This research examines the use of participatory structures with children in a fourth grade classroom as they engage in an inquiry-based science unit. The dialectical relationship between structure and agency is central to exploring these children's investigation, as children engaged in an investigation designed partly by themselves, in collaboration with their teachers and each other. We consider to what extent participatory structures mediated children's agency in science investigations. Using a combination of ethnographic and design experiment methods, we zoom in on a case study of one child and his collaborative activities with peers, to contextualize the process and underscore the claim that participatory structures created spaces for children to take agency in different ways. Specifically we demonstrate how open-ended structures and participatory curricular design mediated his agentic participation and also transformed the structures of the class, as teachers and students were positioned in new ways. [less ▲]

Detailed reference viewed: 226 (32 UL)
Full Text
Peer Reviewed
See detailRadical listening and dialogue in educational research
Siry, Christina UL; Brendel, Michelle UL; Frisch, Roger

in International Journal of Critical Pedagogy (2016), 7(3), 119-135

We seek to trouble the construct of radical listening through an interpretive analysis of our work in a collaborative research project with primary school teachers. At the heart of this project is a focus ... [more ▼]

We seek to trouble the construct of radical listening through an interpretive analysis of our work in a collaborative research project with primary school teachers. At the heart of this project is a focus on researching together with the study participants. During two years, we worked with a group of teachers in a “teacher inquiry group”, which sought to shed light on the possibilities of using narrative assessment approaches as an inclusive tool for teaching and learning science. The original goal of the study was to empower teachers to utilize a variety of dialogic assessment tools as tools for learning with their students. Through a guiding focus on radical listening and dialogue, the design of this overall study shifted and changed over time to fit the needs of the different stakeholders, and our focus on narrative assessment approaches also evolved over time. We will use different examples to illustrate the interactions of the teacher inquiry group, and also draw on our own work within our research group to complexify what it means to “listen”, learn from, and “dialogue” with others. [less ▲]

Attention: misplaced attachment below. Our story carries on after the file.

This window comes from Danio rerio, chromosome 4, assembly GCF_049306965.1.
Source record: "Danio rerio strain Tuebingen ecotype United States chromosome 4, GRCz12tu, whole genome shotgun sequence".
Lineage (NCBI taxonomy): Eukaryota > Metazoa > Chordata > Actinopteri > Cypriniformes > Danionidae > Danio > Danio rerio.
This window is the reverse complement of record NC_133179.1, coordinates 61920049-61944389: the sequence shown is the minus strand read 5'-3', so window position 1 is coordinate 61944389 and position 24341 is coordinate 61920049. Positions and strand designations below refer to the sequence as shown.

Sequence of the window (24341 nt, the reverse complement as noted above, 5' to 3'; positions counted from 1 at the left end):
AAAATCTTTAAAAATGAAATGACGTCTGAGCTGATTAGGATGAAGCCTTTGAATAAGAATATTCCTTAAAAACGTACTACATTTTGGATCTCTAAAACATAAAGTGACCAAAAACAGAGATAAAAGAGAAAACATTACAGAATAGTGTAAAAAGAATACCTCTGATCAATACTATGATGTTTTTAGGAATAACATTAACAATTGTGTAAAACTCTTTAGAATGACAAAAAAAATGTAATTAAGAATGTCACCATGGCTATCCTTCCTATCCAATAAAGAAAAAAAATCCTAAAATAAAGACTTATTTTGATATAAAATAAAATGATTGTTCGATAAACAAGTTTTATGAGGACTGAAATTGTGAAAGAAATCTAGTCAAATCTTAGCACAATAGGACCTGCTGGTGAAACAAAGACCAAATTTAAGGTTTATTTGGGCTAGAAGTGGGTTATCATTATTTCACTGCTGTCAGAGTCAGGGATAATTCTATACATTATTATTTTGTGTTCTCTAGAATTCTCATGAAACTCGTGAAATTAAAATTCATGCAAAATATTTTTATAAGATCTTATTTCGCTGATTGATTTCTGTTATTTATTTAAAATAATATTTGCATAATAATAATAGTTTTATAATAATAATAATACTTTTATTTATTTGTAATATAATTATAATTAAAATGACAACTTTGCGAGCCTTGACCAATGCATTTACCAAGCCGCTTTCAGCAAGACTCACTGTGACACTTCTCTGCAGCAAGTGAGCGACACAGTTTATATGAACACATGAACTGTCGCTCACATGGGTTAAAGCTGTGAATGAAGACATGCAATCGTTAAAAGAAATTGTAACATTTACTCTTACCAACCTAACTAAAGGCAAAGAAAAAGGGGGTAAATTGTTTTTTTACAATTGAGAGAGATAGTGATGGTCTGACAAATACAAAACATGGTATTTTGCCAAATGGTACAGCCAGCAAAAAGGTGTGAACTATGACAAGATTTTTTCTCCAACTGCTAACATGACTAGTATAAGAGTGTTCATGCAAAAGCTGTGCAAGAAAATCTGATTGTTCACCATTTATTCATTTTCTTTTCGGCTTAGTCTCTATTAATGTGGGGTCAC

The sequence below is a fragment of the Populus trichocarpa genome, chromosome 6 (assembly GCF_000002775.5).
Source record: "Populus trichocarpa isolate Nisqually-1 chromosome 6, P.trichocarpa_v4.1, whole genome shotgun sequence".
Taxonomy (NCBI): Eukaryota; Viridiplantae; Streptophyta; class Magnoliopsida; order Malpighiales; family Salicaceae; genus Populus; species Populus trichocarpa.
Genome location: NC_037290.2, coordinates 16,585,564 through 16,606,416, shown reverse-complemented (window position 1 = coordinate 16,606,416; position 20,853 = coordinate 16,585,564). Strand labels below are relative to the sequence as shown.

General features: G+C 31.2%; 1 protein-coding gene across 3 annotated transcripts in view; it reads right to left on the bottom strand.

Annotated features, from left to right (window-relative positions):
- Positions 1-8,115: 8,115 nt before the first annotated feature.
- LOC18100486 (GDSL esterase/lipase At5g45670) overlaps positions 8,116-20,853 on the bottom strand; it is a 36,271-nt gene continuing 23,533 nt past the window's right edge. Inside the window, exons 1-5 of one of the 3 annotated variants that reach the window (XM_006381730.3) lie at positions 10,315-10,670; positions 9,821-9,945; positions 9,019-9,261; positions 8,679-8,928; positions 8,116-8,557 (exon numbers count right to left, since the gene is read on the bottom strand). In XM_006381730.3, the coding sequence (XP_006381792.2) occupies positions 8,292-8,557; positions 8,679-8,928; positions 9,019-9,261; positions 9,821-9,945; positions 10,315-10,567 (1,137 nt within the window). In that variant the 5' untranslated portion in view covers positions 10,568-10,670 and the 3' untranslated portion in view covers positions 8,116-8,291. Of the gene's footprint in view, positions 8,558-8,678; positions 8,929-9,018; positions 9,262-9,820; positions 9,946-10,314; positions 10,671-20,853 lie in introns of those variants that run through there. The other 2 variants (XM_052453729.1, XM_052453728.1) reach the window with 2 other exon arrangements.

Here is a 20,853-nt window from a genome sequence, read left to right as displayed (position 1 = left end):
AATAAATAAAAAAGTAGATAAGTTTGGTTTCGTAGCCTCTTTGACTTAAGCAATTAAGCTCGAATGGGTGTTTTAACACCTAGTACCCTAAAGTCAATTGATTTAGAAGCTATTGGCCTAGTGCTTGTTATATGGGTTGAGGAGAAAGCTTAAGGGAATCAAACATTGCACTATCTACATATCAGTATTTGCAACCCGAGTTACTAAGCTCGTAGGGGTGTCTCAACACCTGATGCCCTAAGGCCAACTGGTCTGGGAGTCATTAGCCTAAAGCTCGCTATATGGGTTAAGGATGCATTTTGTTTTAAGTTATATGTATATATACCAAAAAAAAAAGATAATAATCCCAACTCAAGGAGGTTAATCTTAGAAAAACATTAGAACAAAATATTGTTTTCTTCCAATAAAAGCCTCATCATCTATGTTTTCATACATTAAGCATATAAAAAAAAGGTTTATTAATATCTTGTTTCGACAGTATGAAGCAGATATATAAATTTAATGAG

Detailed reference viewed: 120 (7 UL)
See detailProblematizing science as a primary school discipline: Learning from contingencies and diversities
Schreiber, Catherina UL; Siry, Christina UL; Reuter, Robert UL et al

Poster (2015, September 03)

This paper puts the idea of a contingent nature of science at its fore, asking what we as researchers can learn from seemingly irreconcilable differences in our approaches and interpretations to past ... [more ▼]

This paper puts the idea of a contingent nature of science at its fore, asking what we as researchers can learn from seemingly irreconcilable differences in our approaches and interpretations to past, present and future developments in science education. To do so, we aim to explore the potentials of multi-perspectivity in an academic self-experiment. The idea is to problematize science as a school discipline from different theoretical, disciplinary and methodological standpoints. By taking one concrete example of a Luxembourgian primary school curriculum document, four researchers will independently apply their individual lenses on science as a school discipline. Concretely, the coverage of the hedgehog as a “characteristic animal” in our primary school curriculum will be commented on in historical, sociocultural and pedagogical perspectives. This concrete curricular example is seemingly defined and non disputable as a content theme in primary school science education in Luxembourg, and is also to be found in international curriculum policy documents. Yet a seemingly proven fact can be interpreted in multiple ways, not only to bridge controversies, as it is done so often, but as exploring the differences in a self-reflective manner. Through such multiple interpretations, we are specifically looking for inconsistencies between the four different narratives, instead of focusing on consensual conclusions or firm and consistent patterns. Instead we will follow a multi-layered approach to research in order to undertake a métissage approach to analyzing a component of the science pedagogical practice, allowing the different understandings on the Luxembourgian science curriculum to remain and complement each other in a complex manner. [less ▲]

Detailed reference viewed: 244 (41 UL)